Why Illinois Is In Trouble – 109,881 Public Employees With $100,000+ Paychecks Cost Taxpayers $14B

This is true partly because of low interest rates and that became exacerbated when Powell took those rates to 0. Going back though Illinois bargained in bad faith promising 3% (I believe) annual increases regardless of their financial situation. Obviously the math doesn’t work when the promised increases outweigh the inflation and interest rates. Insurance companies and savers also get hurt by low interest rates.

Do the pensioners have a representative or several representatives? It seems they are going to have face some decisions…either willingly go back to the negotiation table to restructure the plans or the state declares bankruptcy and they are not part of the process. At some point…like now…they must realize that their pensions are unsustainable and need to be lowered. They must rather be a part of those negotiations than just waiting to see what happens and hope it’s not too painful. Are there any talks going on to any of this?

As a former resident of Illinois for my first 35 years, I would like to point out that this is not a regional problem. Just look at a map that shows state credit ratings as of 2019, before Covid 19.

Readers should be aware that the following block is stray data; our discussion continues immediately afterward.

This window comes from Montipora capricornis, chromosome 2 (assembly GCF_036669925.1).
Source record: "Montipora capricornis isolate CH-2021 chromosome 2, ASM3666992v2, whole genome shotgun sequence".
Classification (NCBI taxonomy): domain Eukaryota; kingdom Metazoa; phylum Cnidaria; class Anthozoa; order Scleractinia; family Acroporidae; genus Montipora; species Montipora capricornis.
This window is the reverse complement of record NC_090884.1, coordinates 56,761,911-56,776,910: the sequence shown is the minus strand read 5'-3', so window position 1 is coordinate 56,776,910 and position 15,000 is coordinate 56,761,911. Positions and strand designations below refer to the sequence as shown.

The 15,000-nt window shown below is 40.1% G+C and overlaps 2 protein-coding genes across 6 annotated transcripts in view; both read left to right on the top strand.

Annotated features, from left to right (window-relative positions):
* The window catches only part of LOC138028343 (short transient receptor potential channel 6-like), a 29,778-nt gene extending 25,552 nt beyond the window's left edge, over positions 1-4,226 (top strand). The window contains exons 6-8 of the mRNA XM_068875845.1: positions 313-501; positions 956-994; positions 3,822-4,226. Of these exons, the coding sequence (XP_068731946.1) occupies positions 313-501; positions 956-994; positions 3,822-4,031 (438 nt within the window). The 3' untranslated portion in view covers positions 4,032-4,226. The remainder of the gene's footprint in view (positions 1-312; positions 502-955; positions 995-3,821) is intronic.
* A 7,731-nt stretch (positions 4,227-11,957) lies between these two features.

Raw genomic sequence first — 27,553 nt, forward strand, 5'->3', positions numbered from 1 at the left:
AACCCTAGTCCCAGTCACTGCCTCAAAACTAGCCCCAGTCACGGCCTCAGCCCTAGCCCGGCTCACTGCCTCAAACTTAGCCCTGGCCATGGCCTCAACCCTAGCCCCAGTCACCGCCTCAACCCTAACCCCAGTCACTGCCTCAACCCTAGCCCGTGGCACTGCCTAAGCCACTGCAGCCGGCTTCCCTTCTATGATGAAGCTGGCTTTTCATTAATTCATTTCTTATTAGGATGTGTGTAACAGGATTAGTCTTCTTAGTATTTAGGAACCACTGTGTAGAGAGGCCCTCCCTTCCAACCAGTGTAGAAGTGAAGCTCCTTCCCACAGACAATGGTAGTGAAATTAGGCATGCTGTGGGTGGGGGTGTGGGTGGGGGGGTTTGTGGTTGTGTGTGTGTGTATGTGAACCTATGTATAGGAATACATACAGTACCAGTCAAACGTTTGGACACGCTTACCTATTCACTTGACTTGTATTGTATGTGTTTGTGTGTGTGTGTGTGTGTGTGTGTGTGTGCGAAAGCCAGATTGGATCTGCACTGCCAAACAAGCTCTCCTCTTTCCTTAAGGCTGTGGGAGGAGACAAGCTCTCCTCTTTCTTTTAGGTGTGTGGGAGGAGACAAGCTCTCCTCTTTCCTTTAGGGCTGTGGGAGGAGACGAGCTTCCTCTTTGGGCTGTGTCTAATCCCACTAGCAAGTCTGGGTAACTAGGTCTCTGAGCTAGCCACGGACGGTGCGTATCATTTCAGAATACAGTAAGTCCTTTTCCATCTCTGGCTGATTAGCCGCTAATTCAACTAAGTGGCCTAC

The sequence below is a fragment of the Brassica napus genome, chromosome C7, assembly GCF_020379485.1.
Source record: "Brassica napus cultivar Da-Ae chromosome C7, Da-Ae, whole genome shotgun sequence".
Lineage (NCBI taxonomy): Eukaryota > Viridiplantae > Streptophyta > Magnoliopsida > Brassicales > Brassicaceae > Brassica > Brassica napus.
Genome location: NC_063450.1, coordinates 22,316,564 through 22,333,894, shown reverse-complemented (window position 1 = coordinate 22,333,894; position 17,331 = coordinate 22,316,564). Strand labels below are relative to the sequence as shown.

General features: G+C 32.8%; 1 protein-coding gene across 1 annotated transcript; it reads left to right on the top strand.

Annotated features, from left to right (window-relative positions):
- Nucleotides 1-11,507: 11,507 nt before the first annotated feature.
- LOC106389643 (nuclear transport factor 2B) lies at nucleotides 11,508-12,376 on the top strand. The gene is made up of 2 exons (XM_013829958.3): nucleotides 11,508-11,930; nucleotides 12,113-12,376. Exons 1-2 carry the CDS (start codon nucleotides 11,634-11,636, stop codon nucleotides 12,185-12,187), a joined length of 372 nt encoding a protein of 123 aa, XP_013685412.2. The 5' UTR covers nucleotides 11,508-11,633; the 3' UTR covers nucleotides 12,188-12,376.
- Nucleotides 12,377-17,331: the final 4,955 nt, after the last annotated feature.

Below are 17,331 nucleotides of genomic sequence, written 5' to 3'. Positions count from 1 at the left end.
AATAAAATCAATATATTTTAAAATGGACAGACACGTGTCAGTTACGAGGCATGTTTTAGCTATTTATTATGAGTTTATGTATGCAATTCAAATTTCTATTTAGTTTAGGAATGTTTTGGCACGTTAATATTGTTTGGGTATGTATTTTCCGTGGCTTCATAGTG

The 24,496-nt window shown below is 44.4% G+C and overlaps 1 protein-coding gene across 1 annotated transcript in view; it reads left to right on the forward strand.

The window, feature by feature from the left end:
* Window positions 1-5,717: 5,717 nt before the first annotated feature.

https://www.investmentwatchblog.com/2019-credit-rating-by-state-look-at-this-map-closely/

Indiana, Iowa, and Missouri all have credit ratings of Aaa–the highest possible rating.
Wisconsin and Michigan both have a Aa rating, the second highest level.
In the middle of states that have been responsible in their spending and borrowing stands Illinois with the lowest rating of all 50 states.

For years, Illinois has used a budget balancing technique that would cause private company auditors to resign before they went to prison with their clients. Illinois simply assumed a higher rate of return for the public pension funds. It would take a miracle for the plans to consistently meet those goals, especially since the rate of return for investments never made is zero. Investment managers cannot get a return on funds that were not properly funded in the first place.

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Illinois State pensions CANNOT be lowered because of the amendment to the Illinois constitution ratified in the 1970s (when the economy was booming here).

Talks don’t matter, Votes don’t matter. Protests don’t matter. There are no “bills” that can be presented to the Rules Committee (which consists of Speaker of the House Michael Madigan), because a bill to lower the pensions will be ruled unconstitutional.

The ONLY way that this problem can be fixed is with an amendment to the Illinois Constitution, and even if it makes it to a discussion phase, getting it ratified will probably never happen. After all, there are plenty of State employees (especially public school and state university teachers and administrators) who don’t want to have to start contributing to their pension. It’s nice to have the State (taxpayers) pay for a very generous pension for you! Would YOU want to lose that? I sure wouldn’t.